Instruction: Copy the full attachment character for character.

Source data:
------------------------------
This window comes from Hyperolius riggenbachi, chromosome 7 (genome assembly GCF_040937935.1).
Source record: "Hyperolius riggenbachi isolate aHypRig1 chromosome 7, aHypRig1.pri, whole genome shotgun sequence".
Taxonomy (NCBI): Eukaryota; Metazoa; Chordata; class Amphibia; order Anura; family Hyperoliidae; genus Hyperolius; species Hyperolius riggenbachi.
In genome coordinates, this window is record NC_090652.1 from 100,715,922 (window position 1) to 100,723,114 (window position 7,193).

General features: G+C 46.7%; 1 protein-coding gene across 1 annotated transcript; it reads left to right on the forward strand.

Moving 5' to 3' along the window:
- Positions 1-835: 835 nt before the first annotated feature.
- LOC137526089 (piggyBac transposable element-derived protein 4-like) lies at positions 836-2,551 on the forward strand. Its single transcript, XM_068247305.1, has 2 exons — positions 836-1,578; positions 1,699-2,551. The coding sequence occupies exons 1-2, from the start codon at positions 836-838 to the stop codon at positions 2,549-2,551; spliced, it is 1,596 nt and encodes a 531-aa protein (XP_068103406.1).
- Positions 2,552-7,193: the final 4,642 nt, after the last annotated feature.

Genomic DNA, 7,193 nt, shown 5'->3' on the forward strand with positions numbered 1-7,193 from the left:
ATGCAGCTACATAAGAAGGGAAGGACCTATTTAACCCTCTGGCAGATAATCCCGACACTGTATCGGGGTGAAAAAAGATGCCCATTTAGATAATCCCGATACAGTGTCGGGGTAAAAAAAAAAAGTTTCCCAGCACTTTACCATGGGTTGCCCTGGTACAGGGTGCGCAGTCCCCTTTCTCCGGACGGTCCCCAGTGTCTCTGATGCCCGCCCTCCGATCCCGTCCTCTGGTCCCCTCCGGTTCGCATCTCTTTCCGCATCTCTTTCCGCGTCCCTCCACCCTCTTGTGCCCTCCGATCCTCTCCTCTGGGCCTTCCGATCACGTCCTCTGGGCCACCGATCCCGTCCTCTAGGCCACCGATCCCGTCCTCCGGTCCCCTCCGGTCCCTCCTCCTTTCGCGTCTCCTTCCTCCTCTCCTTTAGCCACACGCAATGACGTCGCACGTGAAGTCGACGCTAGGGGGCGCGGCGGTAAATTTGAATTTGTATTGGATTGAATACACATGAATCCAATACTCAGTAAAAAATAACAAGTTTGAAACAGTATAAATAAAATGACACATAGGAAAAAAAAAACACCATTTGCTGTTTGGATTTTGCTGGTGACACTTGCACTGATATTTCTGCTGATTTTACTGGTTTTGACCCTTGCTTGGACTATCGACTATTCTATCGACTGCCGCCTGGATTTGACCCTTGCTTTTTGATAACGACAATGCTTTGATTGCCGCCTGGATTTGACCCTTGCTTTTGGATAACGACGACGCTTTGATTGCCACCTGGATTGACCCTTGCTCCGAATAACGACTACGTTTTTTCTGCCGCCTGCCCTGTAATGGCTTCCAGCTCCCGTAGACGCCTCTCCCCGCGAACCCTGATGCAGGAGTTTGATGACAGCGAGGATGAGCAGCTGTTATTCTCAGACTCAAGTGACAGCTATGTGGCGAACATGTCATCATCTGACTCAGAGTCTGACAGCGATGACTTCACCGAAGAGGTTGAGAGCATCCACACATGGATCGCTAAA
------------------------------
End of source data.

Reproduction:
This window comes from Hyperolius riggenbachi, chromosome 7 (genome assembly GCF_040937935.1).
Source record: "Hyperolius riggenbachi isolate aHypRig1 chromosome 7, aHypRig1.pri, whole genome shotgun sequence".
Taxonomy (NCBI): Eukaryota; Metazoa; Chordata; class Amphibia; order Anura; family Hyperoliidae; genus Hyperolius; species Hyperolius riggenbachi.
In genome coordinates, this window is record NC_090652.1 from 100,715,922 (window position 1) to 100,723,114 (window position 7,193).

General features: G+C 46.7%; 1 protein-coding gene across 1 annotated transcript; it reads left to right on the forward strand.

Moving 5' to 3' along the window:
- Positions 1-835: 835 nt before the first annotated feature.
- LOC137526089 (piggyBac transposable element-derived protein 4-like) lies at positions 836-2,551 on the forward strand. Its single transcript, XM_068247305.1, has 2 exons — positions 836-1,578; positions 1,699-2,551. The coding sequence occupies exons 1-2, from the start codon at positions 836-838 to the stop codon at positions 2,549-2,551; spliced, it is 1,596 nt and encodes a 531-aa protein (XP_068103406.1).
- Positions 2,552-7,193: the final 4,642 nt, after the last annotated feature.

Genomic DNA, 7,193 nt, shown 5'->3' on the forward strand with positions numbered 1-7,193 from the left:
ATGCAGCTACATAAGAAGGGAAGGACCTATTTAACCCTCTGGCAGATAATCCCGACACTGTATCGGGGTGAAAAAAGATGCCCATTTAGATAATCCCGATACAGTGTCGGGGTAAAAAAAAAAAGTTTCCCAGCACTTTACCATGGGTTGCCCTGGTACAGGGTGCGCAGTCCCCTTTCTCCGGACGGTCCCCAGTGTCTCTGATGCCCGCCCTCCGATCCCGTCCTCTGGTCCCCTCCGGTTCGCATCTCTTTCCGCATCTCTTTCCGCGTCCCTCCACCCTCTTGTGCCCTCCGATCCTCTCCTCTGGGCCTTCCGATCACGTCCTCTGGGCCACCGATCCCGTCCTCTAGGCCACCGATCCCGTCCTCCGGTCCCCTCCGGTCCCTCCTCCTTTCGCGTCTCCTTCCTCCTCTCCTTTAGCCACACGCAATGACGTCGCACGTGAAGTCGACGCTAGGGGGCGCGGCGGTAAATTTGAATTTGTATTGGATTGAATACACATGAATCCAATACTCAGTAAAAAATAACAAGTTTGAAACAGTATAAATAAAATGACACATAGGAAAAAAAAAACACCATTTGCTGTTTGGATTTTGCTGGTGACACTTGCACTGATATTTCTGCTGATTTTACTGGTTTTGACCCTTGCTTGGACTATCGACTATTCTATCGACTGCCGCCTGGATTTGACCCTTGCTTTTTGATAACGACAATGCTTTGATTGCCGCCTGGATTTGACCCTTGCTTTTGGATAACGACGACGCTTTGATTGCCACCTGGATTGACCCTTGCTCCGAATAACGACTACGTTTTTTCTGCCGCCTGCCCTGTAATGGCTTCCAGCTCCCGTAGACGCCTCTCCCCGCGAACCCTGATGCAGGAGTTTGATGACAGCGAGGATGAGCAGCTGTTATTCTCAGACTCAAGTGACAGCTATGTGGCGAACATGTCATCATCTGACTCAGAGTCTGACAGCGATGACTTCACCGAAGAGGTTGAGAGCATCCACACATGGATCGCTAAA